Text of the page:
Thursday, June 4, 2009


June 3, 2009---Did not take in so many historical sites today, but certainly enjoyable.

A tour of the only Frank Lloyd Wright home ever built in the state of Alabama was enjoyed with mixed emotions. The 2500 sq foot home was constructed for the Rosenbaum family in 1939. The house and grounds was purchased by the city of Florence in 1999 and renovated to save the work of art. Frank was a visionary architect of the time. The home featured radiant heat under the concrete slab and a three tier flat roof that allowed space for small, decorative, overhead windows to let in outside light. A lot of storage was built into the home since there is no basement and no attic. Lots of large windows face south toward the Tennessee River. The trees on the back of the 2 acre lot have grown over the years blocking the river view.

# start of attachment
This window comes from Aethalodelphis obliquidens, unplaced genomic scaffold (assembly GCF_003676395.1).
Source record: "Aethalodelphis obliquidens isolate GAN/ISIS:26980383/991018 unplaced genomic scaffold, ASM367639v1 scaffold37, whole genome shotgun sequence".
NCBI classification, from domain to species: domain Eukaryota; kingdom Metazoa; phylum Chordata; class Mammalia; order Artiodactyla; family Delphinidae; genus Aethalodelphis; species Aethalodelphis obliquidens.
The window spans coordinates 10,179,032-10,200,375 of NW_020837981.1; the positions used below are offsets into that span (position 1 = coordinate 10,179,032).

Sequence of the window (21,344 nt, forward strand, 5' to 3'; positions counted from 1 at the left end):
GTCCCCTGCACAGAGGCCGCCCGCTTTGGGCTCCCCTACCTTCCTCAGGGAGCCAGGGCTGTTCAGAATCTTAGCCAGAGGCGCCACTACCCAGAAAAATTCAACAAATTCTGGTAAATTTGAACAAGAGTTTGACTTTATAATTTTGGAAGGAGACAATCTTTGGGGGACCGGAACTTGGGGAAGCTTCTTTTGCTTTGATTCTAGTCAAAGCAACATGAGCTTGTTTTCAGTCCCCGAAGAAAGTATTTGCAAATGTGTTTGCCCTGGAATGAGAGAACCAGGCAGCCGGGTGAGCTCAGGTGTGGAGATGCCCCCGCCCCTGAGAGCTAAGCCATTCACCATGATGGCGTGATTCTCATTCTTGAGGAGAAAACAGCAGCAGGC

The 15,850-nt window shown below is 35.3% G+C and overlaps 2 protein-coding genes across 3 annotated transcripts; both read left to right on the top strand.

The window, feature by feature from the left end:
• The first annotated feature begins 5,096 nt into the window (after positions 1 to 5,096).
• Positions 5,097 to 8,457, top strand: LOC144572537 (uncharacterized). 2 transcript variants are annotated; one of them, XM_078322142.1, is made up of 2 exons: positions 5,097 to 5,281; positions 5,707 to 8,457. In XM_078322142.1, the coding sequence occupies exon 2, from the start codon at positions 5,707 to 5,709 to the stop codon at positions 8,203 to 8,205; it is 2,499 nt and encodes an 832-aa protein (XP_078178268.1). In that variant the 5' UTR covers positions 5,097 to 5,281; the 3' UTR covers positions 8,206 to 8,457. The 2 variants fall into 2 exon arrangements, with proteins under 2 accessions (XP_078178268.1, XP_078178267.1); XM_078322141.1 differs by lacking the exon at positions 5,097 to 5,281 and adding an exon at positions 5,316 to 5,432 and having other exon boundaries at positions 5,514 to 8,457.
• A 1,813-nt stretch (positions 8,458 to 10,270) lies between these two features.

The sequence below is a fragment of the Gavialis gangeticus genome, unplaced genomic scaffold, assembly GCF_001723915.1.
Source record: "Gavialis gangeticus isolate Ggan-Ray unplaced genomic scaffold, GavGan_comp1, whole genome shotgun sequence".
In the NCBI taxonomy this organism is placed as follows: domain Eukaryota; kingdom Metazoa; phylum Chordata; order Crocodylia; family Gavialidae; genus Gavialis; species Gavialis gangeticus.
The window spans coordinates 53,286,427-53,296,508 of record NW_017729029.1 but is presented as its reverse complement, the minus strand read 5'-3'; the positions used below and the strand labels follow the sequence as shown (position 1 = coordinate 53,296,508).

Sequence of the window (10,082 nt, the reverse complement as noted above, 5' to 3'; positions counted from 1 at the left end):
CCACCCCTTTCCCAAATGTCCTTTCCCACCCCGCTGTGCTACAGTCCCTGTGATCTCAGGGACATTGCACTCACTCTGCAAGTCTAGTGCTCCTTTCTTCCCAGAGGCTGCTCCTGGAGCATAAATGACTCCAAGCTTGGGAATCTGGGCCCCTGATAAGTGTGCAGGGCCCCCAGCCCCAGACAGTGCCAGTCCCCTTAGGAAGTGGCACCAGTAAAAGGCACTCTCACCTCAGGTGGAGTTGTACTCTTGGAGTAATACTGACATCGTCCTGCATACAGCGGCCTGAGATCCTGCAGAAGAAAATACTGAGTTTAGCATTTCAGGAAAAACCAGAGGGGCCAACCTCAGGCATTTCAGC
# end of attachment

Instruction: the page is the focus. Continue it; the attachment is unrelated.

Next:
We returned to the North Alabama University to see if the lions were out of their shady cave. Leo III was lying down in view, but his twin sister Una was already hiding. Leo chose not to get up while we took pictures. The lions are the school mascots and go to football games in special cages.

Left the city of Florence and drove back to Tuscumbia, Alabama to see the birthplace and home of Helen Keller. The two stories home is located on well groomed acreage with huge magnolia trees. It was built in 1820 and called “Ivy Green” . It is a permanent shrine and placed on the National Register of Historic places. Certainly well cared for and the lady who guided us thru it was very pleasant. The story of Helen’s life is quite fascinating. She was born June 27, 1880 as a healthy child. At the age of 18 months she was stricken with a severe illness that left her deaf and blind. How she mastered Braille by age 10, learned to speak and went on to become a graduate of Radcliffe College is truly remarkable. She became known as “America’s First Lady of Courage”. She dedicated her life to improving the conditions of blind and deaf-blind around the world.

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